where α is the surface reflectance ( 1   ε ), I S ( λ ) is the solar spectral irradiance incident on the lake and L R ( λ ) is the reflected spectral radiance. The emitted spectral irradiance L E ( λ ) , at a given temperature is then calculated using Planck’s law for black body emission and scaled by the emissivity ε .
Both the reflected and emitted spectral radiances are then filtered by the normalized responsivity of our PiCam instrument (as in Section 2.3). The total radiances of each contribution, calculated by integrating the spectral radiances over the instrument’s response band (0.85–1.15 μm), can then be used to determine the relative contribution of reflected solar radiation P R , to the signal measured by the PiCam:
P R =   L R L R +   L E
where L R and L E are the reflected and emitted radiances, respectively.
For a range of pertinent temperatures, we use Equation (1) to find the associated measured signal, then use P to determine the signal associated with both emitted and reflected radiation from the lake. We are thus able to calculate the temperature of the lake itself or, similarly, determine the temperature error caused by reflected solar radiation (Figure A1). All calculations assumed a path transmission coefficient of β = 0.8789 , as in Section 2.3.
Figure A1. (A) Temperature errors associated with solar reflection vs. emissivity, for a range of temperatures. (B) As in (A) but for a much lower temperature of 500 °C. For lava lake temperatures presented in this article (predominantly 900–1100 °C) errors caused by solar reflections are minimal (all < 6 °C) for emissivities > 0.9. At much lower temperatures (500 °C) the solar effect is much more significant, even at emissivities approaching 1; therefore, it is likely that applications imaging such temperatures would need to be either away from direct sunlight, at night, or possibly with a sophisticated correction for solar radiance.
Figure A1. (A) Temperature errors associated with solar reflection vs. emissivity, for a range of temperatures. (B) As in (A) but for a much lower temperature of 500 °C. For lava lake temperatures presented in this article (predominantly 900–1100 °C) errors caused by solar reflections are minimal (all < 6 °C) for emissivities > 0.9. At much lower temperatures (500 °C) the solar effect is much more significant, even at emissivities approaching 1; therefore, it is likely that applications imaging such temperatures would need to be either away from direct sunlight, at night, or possibly with a sophisticated correction for solar radiance.
Remotesensing 10 00450 g0a1
It can be seen that the error caused by solar reflections is relatively small (<6 °C) for lava lake temperatures presented herein, assuming an emissivity of greater than 0.9. Moreover, in scenarios where the emissivity is considerably lower the temperature, error remains less than 10 °C at high temperatures (≈>1100 °C). It is also important to reiterate that this model assumes a cloudless sky and that the imaged object (i.e., the lake in this case) is directly illuminated by the sun on an inclined plane. The majority of the time, therefore, solar contributions will be considerably less than those presented here.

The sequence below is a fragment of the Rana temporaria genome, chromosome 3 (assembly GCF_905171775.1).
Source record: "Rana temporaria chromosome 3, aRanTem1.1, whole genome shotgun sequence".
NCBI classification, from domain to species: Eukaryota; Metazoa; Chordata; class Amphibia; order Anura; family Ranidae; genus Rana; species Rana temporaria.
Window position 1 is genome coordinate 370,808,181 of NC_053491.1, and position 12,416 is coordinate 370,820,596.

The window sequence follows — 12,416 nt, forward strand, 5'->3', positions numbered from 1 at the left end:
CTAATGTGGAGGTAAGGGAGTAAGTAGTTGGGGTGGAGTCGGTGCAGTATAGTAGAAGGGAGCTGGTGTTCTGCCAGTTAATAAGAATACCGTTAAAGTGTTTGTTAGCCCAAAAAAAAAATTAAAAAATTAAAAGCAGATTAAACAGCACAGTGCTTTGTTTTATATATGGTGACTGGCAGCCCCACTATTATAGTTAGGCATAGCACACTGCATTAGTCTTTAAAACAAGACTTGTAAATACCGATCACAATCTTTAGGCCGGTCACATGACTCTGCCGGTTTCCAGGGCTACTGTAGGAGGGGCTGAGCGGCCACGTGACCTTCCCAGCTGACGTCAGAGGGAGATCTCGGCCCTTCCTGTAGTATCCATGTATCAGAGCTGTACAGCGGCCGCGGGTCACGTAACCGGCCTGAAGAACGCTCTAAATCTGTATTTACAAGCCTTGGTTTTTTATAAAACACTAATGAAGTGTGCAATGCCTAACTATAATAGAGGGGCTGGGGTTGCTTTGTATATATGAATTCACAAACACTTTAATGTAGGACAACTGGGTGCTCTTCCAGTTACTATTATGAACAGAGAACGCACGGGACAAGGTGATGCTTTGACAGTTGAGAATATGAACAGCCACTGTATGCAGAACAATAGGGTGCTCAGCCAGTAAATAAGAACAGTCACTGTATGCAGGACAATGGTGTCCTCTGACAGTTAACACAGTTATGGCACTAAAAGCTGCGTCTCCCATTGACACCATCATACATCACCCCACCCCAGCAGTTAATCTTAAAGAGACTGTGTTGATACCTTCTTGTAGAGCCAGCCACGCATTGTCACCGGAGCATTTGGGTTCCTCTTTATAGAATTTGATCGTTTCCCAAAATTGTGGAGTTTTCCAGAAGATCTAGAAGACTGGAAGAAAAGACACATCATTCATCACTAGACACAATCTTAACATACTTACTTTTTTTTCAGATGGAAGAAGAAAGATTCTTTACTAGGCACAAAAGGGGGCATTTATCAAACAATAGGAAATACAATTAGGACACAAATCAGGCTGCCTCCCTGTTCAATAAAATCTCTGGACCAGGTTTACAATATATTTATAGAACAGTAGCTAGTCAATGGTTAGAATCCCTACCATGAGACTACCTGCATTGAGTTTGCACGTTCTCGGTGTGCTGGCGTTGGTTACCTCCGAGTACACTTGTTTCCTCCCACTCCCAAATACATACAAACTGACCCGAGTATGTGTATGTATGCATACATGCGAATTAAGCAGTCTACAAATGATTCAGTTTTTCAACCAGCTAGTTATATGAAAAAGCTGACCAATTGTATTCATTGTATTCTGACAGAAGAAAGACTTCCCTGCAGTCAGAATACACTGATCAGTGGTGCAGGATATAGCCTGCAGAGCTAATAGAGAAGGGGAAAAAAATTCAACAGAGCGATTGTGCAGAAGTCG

For lower temperature applications (≈500 °C), Figure A1B highlights that the solar contribution is significantly greater, causing errors of >100 °C for emissivities less than 0.95; the error remains high for emissivities greater than 0.95 until it reduces to 0 at ε = 1 , as required by Kirchoff’s Law. This result suggests that lower temperature applications would benefit significantly from being performed at night, or they may still be feasible in daytime if direct sunlight is avoided. This model does not consider the effects of diffuse sky radiation on temperature retrievals and, thus, it is difficult to provide detailed comments on imaging under such conditions. Alternatively, it may be possible to develop a sunlight correction scheme, which would enable imaging of relatively low temperature targets even in direct sunlight. A more sophisticated time of year and time of day dependent model can be made, which would give a representative contribution to the measured radiance of a reflecting pool. Or more precisely, the spectral irradiance close to a target could be directly measured by another instrument, making a correction relatively straightforward.

Appendix B

In Table A1 we present the calibration and uncertainty fit parameters for the PiCam discussed in this paper, using a shutter speed of 1 ms; these values apply to the system with the 850 nm long-pass filter mounted in place and no band-pass filters included. It should be noted that these values were empirically determined and are specific to the instrument and calibration performed herein. Therefore, any subsequent work will need to calculate these parameters independently and it should be expected that they may differ considerably.